¶33. Because the only thing proved in this case was that Ronald Owens went to a gas station for breakfast—an action which, if criminalized, would require the arrest of almost every person in the State of Mississippi—his conviction for business burglary must be reversed and rendered.

¶34. The facts we know are wholly uncontested. On a Monday morning, a pharmacist discovered his pharmacy had been robbed over the weekend. Even though the police had responded to an alarm from the morning the pharmacy was possibly robbed, they failed to check the back door, which the pharmacist found unlocked.

¶35. Once he went inside, he found a ladder and a small tool. It seemed as though someone had climbed down from the roof into the store. And a safe filled with an estimated $17,000 in narcotics was open and the contents were missing.

¶36. The cameras inside the pharmacy had been unplugged, and there was no interior footage from the burglary. But the ladder was left from the break-in, a shoeprint was on a chair, a knife found on the roof, and a small chisel left in the pharmacist's office.

¶37. Here's where the breakdowns begin.

From the testimony of Captain Norman Starks, Clarksdale Police Department:

Q. Do you know whether there were any — anything taken from the shoe print and sent to the lab for testing?

A. No, sir.

Q. What about the knife? Was it sent to the lab for testing?

A. The knife was sent to the lab, but I don't know what testings or anything was done on it.

Q. Okay. What about the ladder?

A. I don't know if the ladder was sent off.

¶38. In addition to the wealth of untested evidence from the crime scene, the police also reached out to two local businesses to see if they had any video footage which might include the pharmacy. The first was a hospice by the drugstore, and the other was the Double Quick gas station. The hospice footage had something on it.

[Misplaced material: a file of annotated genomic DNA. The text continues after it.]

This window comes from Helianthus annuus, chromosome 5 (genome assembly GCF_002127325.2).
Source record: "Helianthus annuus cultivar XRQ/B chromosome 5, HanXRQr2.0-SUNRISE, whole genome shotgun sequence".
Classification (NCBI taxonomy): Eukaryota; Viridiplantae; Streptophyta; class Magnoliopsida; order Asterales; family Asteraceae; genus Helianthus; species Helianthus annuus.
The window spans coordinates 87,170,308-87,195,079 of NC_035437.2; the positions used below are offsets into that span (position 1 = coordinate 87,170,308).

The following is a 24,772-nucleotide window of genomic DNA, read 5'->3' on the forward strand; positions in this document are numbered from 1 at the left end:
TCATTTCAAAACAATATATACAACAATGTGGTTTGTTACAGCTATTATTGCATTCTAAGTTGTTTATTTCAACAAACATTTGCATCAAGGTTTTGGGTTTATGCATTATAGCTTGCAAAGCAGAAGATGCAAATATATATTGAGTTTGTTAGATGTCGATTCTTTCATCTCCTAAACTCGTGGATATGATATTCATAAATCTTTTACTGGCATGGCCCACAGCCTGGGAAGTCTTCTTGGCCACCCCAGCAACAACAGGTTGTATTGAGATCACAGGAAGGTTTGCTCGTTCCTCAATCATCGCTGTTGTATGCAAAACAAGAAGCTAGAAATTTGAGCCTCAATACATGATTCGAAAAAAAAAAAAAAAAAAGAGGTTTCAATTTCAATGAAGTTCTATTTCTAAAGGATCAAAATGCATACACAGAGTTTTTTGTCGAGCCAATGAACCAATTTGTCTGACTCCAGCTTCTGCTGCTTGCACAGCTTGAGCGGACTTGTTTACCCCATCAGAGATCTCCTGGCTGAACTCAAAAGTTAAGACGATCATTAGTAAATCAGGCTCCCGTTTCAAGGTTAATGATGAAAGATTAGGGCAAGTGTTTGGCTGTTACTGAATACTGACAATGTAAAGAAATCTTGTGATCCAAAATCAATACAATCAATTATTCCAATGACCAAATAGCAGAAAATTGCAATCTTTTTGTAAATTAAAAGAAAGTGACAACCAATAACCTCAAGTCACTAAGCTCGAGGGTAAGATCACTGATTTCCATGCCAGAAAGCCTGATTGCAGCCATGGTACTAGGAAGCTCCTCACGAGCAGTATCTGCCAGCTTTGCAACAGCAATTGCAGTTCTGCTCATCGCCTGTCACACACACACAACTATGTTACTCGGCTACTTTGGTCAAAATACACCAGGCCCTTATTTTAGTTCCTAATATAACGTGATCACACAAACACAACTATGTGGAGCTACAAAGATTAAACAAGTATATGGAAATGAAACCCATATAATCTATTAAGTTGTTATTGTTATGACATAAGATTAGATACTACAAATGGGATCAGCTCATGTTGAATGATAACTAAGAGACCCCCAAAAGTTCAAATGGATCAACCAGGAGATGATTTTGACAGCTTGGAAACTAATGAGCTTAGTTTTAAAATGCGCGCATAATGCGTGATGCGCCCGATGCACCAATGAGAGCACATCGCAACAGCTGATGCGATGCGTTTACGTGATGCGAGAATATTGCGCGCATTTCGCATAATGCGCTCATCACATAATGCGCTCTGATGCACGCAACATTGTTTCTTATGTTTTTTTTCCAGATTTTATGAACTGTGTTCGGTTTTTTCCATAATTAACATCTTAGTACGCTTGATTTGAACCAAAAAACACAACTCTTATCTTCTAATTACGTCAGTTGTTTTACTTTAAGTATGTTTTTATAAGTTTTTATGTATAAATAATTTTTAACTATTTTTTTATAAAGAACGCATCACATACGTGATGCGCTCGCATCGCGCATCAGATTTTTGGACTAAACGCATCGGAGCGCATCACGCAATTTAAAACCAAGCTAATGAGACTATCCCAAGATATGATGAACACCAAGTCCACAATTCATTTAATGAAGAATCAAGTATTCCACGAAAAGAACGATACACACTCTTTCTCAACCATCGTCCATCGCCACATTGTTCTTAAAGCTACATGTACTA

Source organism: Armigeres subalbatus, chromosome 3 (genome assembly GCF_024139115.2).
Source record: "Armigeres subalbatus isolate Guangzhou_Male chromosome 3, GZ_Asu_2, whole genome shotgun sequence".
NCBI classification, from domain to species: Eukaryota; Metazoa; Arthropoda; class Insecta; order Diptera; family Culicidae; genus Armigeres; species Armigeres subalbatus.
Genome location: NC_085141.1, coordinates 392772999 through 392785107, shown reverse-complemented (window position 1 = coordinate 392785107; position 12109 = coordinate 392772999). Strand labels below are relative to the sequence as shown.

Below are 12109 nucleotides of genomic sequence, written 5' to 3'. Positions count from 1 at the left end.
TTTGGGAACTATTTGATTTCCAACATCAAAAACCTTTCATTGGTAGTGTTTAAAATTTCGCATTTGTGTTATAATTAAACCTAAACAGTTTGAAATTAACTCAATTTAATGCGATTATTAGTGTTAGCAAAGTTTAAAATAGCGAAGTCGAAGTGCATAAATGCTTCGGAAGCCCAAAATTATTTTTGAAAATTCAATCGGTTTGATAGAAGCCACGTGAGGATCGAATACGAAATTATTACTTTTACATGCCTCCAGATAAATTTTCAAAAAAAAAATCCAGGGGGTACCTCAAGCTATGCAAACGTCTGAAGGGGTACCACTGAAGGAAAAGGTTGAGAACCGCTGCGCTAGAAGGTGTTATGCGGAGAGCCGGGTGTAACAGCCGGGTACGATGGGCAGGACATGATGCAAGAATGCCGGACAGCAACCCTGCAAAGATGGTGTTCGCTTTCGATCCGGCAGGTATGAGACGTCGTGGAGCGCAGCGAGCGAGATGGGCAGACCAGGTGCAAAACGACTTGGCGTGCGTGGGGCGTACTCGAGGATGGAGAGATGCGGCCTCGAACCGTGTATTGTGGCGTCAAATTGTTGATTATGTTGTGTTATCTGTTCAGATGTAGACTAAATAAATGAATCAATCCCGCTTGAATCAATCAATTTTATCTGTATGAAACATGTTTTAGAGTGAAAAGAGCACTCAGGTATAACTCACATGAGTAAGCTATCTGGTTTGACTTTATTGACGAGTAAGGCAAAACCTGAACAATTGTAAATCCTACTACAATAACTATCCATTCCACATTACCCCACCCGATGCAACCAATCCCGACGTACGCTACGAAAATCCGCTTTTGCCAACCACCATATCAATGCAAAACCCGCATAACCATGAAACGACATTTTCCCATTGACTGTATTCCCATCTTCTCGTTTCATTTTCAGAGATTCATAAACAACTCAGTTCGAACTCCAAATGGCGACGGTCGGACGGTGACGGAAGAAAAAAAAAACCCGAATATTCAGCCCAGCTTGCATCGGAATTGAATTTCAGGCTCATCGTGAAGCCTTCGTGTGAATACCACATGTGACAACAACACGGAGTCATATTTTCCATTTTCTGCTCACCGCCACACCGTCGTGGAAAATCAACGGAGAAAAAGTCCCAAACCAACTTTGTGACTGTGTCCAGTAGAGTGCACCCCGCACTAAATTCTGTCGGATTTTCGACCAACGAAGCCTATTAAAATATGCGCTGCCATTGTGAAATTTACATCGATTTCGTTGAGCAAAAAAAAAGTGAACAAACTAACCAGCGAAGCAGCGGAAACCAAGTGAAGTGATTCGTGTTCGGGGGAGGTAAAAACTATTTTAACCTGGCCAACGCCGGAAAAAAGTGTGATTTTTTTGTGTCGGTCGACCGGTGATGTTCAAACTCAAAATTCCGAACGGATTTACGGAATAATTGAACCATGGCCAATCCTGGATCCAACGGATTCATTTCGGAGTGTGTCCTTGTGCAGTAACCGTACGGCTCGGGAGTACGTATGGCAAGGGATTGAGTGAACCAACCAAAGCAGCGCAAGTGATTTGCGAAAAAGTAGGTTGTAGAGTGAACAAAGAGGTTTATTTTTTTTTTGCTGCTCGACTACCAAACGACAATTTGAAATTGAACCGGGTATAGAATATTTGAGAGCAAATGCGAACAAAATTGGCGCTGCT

Testimony by Whit Read, former police officer, Clarksdale Police Department:

I see it's a back door on the right hand corner if you're facing the building. If we were facing the back of the pharmacy, it would be kind of to your right. I see an image come out. At first I see -- and then you could tell it's a male or it's a human -- comes out, is walking, has black pants, kind of white colored shoes, top. As he gets to the street, I could see it a little better, and then it (sic) starts in a northerly, towards 61, which is where -- if you were coming that way, you'd be going toward Double Quick.

Kind of stops behind a bush. Really couldn't tell what was going on there. Just kind of fumbling around in a bag. Maybe something fell out. But when it -- when the image comes out from behind the bush, I could clearly tell that it had a backpack on. I kind of focused on that to try to determine what kind [of backpack] it was, but in that video, I was unable to do so.

¶39. The following is a still from the hospice video that the former officer narrated for the jury. The pharmacy is the green-roofed building at the upper left, and the suspect is walking away, at the upper right:

Tabular or graphical material not displayable at this time.

¶40. And here is a close-up of the figure from the hospice video:

Tabular or graphical material not displayable at this time.

¶41. Then-Officer Read also reviewed footage from the Double Quick, which was surveilled by multiple cameras. He reviewed footage from the parking lot and the interior. He thought he could “match” the footage from the hospice to the gas station and wondered if the person on a video from the parking lot was the same as the one who had left the pharmacy. And specifically, he “tried to focus on the way the individual had the backpack.”

¶42. While then-Officer Read was devoted to puzzling out the identity of the pixilated person or persons on these videos—focusing again “on the way the individual had the backpack”— the evidence from the crime scene was left neglected. Just like Captain Starks, he also didn't seem to gather any actual evidence or try to test it: